American Chestnuts

Richard Winder rwinder at PFC.Forestry.CA
Fri Jan 7 16:05:41 EST 1994


In article <Phillipsj-cic-is-050194123332 at 136.205.11.44>, Phillipsj-cic-is at redstone-emh2.army.mil (Jimmy A. Phillips) writes:
>In article <wier.757726326 at qwerty-gw>, wier at md.fsl.noaa.gov (Stuart Wier)
>wrote:
>
>
>> Years ago the Northern Nut Growers were working on hardy strains which
>> could resist the Chestnut blight.  I do not have their address at
>> hand. They publish books so you might look in the back of 
>> books in print.
>> 
>> When I go I hope it is by a blithe.
>> 
>> Stu Wier
>
>Is the the blight still a problem today or has it been eradicated?
>
>
>Jim Phillips

Cryphonectria parasitica (if that's still the name of chestnut blight) isn't
likely to go away any time soon, since other trees are also occasionally 
susceptible in varying degrees to the fungus.  Among the chestnuts, American
is most susceptible, followed by European. Chinese and Japanese are fairly 
resistant.  Originally, hybridization with Asian chestnuts did not go well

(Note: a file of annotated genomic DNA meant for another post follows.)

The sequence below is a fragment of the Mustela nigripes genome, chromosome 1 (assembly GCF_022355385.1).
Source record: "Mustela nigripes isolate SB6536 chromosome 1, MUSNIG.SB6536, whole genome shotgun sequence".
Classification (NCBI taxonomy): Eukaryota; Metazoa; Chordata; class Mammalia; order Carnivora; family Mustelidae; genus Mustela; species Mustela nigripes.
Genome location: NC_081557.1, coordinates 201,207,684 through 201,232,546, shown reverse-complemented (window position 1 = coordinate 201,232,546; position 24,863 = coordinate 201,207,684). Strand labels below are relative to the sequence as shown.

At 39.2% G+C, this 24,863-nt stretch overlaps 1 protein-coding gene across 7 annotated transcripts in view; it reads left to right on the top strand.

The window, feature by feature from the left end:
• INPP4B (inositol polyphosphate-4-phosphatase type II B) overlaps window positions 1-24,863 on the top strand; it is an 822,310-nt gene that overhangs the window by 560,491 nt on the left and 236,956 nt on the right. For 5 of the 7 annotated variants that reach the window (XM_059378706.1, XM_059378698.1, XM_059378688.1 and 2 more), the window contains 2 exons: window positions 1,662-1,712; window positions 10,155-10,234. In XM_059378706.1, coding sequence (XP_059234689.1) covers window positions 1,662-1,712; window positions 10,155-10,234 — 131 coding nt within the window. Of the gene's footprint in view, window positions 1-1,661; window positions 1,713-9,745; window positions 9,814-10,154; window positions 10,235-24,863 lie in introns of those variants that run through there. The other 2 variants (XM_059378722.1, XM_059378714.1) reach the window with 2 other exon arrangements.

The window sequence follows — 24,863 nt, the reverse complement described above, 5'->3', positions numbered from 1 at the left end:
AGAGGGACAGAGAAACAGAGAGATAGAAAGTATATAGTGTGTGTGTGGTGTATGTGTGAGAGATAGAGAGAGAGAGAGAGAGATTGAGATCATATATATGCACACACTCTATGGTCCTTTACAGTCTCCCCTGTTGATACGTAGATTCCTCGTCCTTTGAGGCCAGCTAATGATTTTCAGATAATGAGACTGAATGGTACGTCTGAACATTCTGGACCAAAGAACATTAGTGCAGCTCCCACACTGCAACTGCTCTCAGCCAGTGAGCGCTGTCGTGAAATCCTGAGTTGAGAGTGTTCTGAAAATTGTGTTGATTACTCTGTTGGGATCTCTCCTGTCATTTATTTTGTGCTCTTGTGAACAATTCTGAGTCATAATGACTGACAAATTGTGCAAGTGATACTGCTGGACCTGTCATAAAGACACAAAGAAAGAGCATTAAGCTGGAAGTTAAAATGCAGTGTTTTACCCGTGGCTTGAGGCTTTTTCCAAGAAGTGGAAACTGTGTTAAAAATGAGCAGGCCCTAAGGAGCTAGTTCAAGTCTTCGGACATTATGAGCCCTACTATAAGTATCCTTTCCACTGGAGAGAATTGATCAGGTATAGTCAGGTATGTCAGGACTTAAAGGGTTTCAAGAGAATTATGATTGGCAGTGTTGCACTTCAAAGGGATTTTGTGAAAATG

because the Asian forms are more bushy, with poorer timber quality.  
Eventually, some suitable hybrids were developed, but they are not adapted to
very wide site characteristics.  Most instances of apparent natural resistance
in American chestnut are due to escape or suppression by hypovirulent strains
of C. parasitica.  There has been quite a bit of work on the use of 
hypovirulence to control the disease, but I'm not sure where that stands
today.  I sat in on a seminar a fews years ago where someone was using 
molecular biology to look at some of the back-crossing done in the original 
hybridization work, and they found some major problems with it.  I can't 
remember the details, but they indicated to me that while it is possible to
come up with suitable hybrids, it will probably be centuries before
we will see them in place and fully recovering the former importance of the
species. An interesting side note to this is that chestnuts, as a more
reliable nut source than trees such as oak, could conceivably support much
larger wildlife populations in the forests of Eastern North America.  -RSW

  RICHARD WINDER                    Title: Visiting Fellow
  Forestry Canada                   Phone: (604) 363-0600
  Victoria, B.C.                    Internet: RWINDER at A1.PFC.Forestry.CA



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